Media Releases

1 June 1998

Supermarket spies

Supermarket spies

By Allen Newton, Sunday Times Checkout Section

SHHHH - secret shopper! While they're not quite Secret Squirrel or even Maxwell Smart, a team of undercover agents are keeping their eyes firmly on the activities of local supermarkets.

Their aim is to report on just how well shop assistants, trolley boys and checkout people are looking after their customers.

The head honcho of a group called shopper anonymous, Jonathan Winchester, launched the business a couple of years ago to help supermarkets improve their service levels.

Sneek peek...Jonathan Winchester from Shopper Anonymous in action.
Photo: Jackson Flindell

So now, blending among innocent shoppers in aisles of Dewsons, Rules or Supa Valu stores, you could unknowingly be rubbing shoulders with a secret shopper. That query form a shopper to a shop assistant standing next to you about where to find the coffee may not be all it seems.

It could be an anonymous shopper checking how well staff members look after customers.

"Do they simply point vaguely and tell the customer that the coffee is somewhere over there, four aisles away, or do they lead the shopper to the coffee shelves?" says Jonathan.

Service is something Jonathan knows all about, having received his management training course at the exclusive Harrods department store in London.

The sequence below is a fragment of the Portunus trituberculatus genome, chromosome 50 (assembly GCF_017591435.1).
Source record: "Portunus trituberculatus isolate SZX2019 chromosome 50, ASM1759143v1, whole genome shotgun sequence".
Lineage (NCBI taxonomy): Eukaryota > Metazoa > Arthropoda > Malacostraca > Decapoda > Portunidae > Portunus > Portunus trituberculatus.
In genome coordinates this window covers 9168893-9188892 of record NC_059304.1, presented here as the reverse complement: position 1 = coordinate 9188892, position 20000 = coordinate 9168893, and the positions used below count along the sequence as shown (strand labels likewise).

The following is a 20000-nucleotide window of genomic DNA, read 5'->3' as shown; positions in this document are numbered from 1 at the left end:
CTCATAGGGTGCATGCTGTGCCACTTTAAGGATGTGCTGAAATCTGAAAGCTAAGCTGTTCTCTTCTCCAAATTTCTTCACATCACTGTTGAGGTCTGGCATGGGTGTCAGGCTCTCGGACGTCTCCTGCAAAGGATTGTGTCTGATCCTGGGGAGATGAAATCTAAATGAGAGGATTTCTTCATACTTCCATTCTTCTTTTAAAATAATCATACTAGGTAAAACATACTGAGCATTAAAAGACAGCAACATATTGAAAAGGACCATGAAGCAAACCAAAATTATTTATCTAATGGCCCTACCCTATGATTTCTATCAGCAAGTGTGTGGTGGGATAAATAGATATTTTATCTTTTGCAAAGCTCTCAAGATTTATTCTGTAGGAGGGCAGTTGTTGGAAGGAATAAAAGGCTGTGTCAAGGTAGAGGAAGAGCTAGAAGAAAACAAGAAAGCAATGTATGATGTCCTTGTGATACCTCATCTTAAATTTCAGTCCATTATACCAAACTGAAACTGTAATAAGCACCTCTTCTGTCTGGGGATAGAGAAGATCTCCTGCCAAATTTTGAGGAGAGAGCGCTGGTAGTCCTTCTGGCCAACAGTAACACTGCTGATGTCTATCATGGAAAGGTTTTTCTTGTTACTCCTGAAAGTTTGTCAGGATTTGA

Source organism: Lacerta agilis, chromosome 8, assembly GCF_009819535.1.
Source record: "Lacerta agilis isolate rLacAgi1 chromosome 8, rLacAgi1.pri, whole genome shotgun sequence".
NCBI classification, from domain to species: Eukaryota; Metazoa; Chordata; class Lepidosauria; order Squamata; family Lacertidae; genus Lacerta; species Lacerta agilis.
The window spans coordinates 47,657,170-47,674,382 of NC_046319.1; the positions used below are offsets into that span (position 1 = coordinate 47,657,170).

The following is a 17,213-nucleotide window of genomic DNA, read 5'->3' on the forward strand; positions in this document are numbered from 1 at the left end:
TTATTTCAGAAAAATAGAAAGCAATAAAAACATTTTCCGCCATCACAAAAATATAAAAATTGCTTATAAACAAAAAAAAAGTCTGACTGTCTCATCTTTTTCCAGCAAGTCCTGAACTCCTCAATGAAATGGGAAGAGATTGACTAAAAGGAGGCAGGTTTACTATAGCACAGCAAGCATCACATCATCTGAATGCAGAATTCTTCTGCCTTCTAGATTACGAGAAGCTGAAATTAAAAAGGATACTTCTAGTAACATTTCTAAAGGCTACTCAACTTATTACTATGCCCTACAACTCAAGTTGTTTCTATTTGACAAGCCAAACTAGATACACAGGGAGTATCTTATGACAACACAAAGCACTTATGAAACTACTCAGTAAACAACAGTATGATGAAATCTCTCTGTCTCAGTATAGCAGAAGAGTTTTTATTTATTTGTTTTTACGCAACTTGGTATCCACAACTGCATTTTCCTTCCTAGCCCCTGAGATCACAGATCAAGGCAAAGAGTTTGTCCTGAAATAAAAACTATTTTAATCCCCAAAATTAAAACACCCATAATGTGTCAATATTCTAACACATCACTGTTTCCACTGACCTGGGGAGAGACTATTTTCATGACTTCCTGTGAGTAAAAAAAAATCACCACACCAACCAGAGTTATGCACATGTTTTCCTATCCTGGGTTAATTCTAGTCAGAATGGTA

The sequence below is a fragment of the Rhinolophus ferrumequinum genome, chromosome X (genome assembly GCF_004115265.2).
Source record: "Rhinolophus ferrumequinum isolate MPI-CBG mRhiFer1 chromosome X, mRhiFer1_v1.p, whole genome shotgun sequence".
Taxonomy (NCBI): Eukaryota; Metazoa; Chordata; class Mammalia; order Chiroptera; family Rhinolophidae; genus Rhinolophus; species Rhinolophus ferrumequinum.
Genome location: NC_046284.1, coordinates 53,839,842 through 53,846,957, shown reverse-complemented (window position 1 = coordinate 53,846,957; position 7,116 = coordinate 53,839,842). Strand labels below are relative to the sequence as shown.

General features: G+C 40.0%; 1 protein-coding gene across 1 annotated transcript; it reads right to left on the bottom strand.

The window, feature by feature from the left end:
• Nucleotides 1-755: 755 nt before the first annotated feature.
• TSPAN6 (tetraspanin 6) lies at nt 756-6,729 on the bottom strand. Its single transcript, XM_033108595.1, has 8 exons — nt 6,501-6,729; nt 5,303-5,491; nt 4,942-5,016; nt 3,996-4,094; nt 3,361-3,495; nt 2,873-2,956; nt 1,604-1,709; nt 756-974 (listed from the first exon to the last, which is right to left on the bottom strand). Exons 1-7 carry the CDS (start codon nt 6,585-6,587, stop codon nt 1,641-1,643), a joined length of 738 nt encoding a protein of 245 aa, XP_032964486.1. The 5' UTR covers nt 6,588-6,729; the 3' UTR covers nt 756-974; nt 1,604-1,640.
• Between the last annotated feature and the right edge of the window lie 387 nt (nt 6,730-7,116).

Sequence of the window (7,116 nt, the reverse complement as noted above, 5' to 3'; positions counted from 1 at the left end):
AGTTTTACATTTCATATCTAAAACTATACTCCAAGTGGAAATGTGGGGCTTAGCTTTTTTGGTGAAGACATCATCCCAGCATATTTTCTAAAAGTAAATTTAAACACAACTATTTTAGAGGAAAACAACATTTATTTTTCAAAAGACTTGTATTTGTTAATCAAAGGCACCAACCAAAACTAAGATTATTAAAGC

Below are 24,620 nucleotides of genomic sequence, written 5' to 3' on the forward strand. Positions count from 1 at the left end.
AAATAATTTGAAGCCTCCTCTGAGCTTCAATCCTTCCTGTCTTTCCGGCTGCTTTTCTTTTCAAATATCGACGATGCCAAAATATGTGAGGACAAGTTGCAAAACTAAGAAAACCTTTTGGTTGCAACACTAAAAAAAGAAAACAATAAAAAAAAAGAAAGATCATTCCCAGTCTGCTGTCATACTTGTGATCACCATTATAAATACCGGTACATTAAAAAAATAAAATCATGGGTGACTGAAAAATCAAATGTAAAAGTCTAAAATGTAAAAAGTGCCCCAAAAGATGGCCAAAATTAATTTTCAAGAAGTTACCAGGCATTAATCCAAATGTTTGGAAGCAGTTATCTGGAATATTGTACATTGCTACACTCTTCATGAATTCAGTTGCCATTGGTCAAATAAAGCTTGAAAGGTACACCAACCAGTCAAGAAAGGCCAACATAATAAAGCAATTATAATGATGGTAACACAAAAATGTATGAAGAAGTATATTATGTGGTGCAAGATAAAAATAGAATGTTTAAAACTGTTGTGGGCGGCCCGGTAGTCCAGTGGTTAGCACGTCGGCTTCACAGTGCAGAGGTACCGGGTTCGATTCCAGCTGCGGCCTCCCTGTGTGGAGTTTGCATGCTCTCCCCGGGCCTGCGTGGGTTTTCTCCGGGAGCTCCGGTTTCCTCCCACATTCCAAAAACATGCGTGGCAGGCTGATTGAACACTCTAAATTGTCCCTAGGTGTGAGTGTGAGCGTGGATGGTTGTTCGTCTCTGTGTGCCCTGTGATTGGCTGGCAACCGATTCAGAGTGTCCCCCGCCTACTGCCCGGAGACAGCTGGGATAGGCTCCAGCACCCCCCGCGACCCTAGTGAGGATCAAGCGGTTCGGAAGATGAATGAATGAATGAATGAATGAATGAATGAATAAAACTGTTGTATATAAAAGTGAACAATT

But whether we are talking about the local neighbourhood store or Harrods, we are talking the same language," Jonathan says.

He emphasised that supermarkets who take up the services offered by Shopper Anonymous were not spying on their staff.

"The whole thing is very positive and the reports we create are used to motivate, monitor and assess staff," he says.

On the supermarket front, the FAL group has really taken the Shopper Anonymous approach to heart and several of the independent stores are now using the service.

Shopper Anonymous uses teams of shoppers, experienced in the retail industry, who visit retailers and record the experience from a customer's viewpoint.

The concept is known as mystery shopping.

Assistant manager at Rules IGA in Belmont, Ian Wilks, said the supermarket has been using the service for about three months. It was already having an impact on the level of service in the store, with staff never quite sure if the person they were talking to was a mystery shopper.

Rules IGA in Belmont used the system to identify helpful staff, who won points that earned them bonuses. Jonathan Winchester said more than two thirds of customers who boycotted a business did so because of lack of service. By improving service, supermarkets increased both the retention rate and the number of new customers, he said.

The Shopper Anonymous mystery shoppers looked for things like cleanliness, lack of product on the shelves, helpfulness of staff and product knowledge. "We see significant changes in what's happening in supermarkets within a very short time of them joining our program,", Jonathan said.

FAL's manager of retail services, Gary Tate, said the group was very enthusiastic about the concept that had been introduced by Shopper Anonymous, and the number of store making use of it was expanding every week.

"We're enthusiastic about anything that encourages the service aspect of what we do and the Winchester Group is providing a professional operation," Gary said.


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